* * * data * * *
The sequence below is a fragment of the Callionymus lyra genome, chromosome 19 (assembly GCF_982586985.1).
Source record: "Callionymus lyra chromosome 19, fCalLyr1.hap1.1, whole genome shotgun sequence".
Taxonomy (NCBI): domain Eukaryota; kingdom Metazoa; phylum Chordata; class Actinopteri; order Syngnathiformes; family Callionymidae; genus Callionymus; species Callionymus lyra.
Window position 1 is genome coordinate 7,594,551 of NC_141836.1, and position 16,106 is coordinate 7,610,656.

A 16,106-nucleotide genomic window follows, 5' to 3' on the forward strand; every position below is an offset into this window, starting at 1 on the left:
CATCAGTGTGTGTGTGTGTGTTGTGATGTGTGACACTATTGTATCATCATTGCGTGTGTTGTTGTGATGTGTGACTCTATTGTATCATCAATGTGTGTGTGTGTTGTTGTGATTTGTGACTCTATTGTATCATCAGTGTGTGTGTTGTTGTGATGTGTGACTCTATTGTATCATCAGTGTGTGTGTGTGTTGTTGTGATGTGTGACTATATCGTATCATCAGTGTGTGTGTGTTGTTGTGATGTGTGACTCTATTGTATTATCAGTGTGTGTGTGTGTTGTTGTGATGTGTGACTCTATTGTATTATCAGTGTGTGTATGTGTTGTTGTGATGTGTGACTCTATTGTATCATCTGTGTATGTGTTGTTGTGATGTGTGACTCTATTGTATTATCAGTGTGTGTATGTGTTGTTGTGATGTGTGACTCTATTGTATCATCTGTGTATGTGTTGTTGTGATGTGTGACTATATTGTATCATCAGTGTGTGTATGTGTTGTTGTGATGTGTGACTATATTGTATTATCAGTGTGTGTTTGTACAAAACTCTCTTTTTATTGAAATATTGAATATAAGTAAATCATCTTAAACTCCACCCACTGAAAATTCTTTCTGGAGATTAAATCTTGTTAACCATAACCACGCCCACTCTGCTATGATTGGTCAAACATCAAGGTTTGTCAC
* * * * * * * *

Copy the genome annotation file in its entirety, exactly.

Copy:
The sequence below is a fragment of the Callionymus lyra genome, chromosome 19 (assembly GCF_982586985.1).
Source record: "Callionymus lyra chromosome 19, fCalLyr1.hap1.1, whole genome shotgun sequence".
Taxonomy (NCBI): domain Eukaryota; kingdom Metazoa; phylum Chordata; class Actinopteri; order Syngnathiformes; family Callionymidae; genus Callionymus; species Callionymus lyra.
Window position 1 is genome coordinate 7,594,551 of NC_141836.1, and position 16,106 is coordinate 7,610,656.

A 16,106-nucleotide genomic window follows, 5' to 3' on the forward strand; every position below is an offset into this window, starting at 1 on the left:
CATCAGTGTGTGTGTGTGTGTTGTGATGTGTGACACTATTGTATCATCATTGCGTGTGTTGTTGTGATGTGTGACTCTATTGTATCATCAATGTGTGTGTGTGTTGTTGTGATTTGTGACTCTATTGTATCATCAGTGTGTGTGTTGTTGTGATGTGTGACTCTATTGTATCATCAGTGTGTGTGTGTGTTGTTGTGATGTGTGACTATATCGTATCATCAGTGTGTGTGTGTTGTTGTGATGTGTGACTCTATTGTATTATCAGTGTGTGTGTGTGTTGTTGTGATGTGTGACTCTATTGTATTATCAGTGTGTGTATGTGTTGTTGTGATGTGTGACTCTATTGTATCATCTGTGTATGTGTTGTTGTGATGTGTGACTCTATTGTATTATCAGTGTGTGTATGTGTTGTTGTGATGTGTGACTCTATTGTATCATCTGTGTATGTGTTGTTGTGATGTGTGACTATATTGTATCATCAGTGTGTGTATGTGTTGTTGTGATGTGTGACTATATTGTATTATCAGTGTGTGTTTGTACAAAACTCTCTTTTTATTGAAATATTGAATATAAGTAAATCATCTTAAACTCCACCCACTGAAAATTCTTTCTGGAGATTAAATCTTGTTAACCATAACCACGCCCACTCTGCTATGATTGGTCAAACATCAAGGTTTGTCAC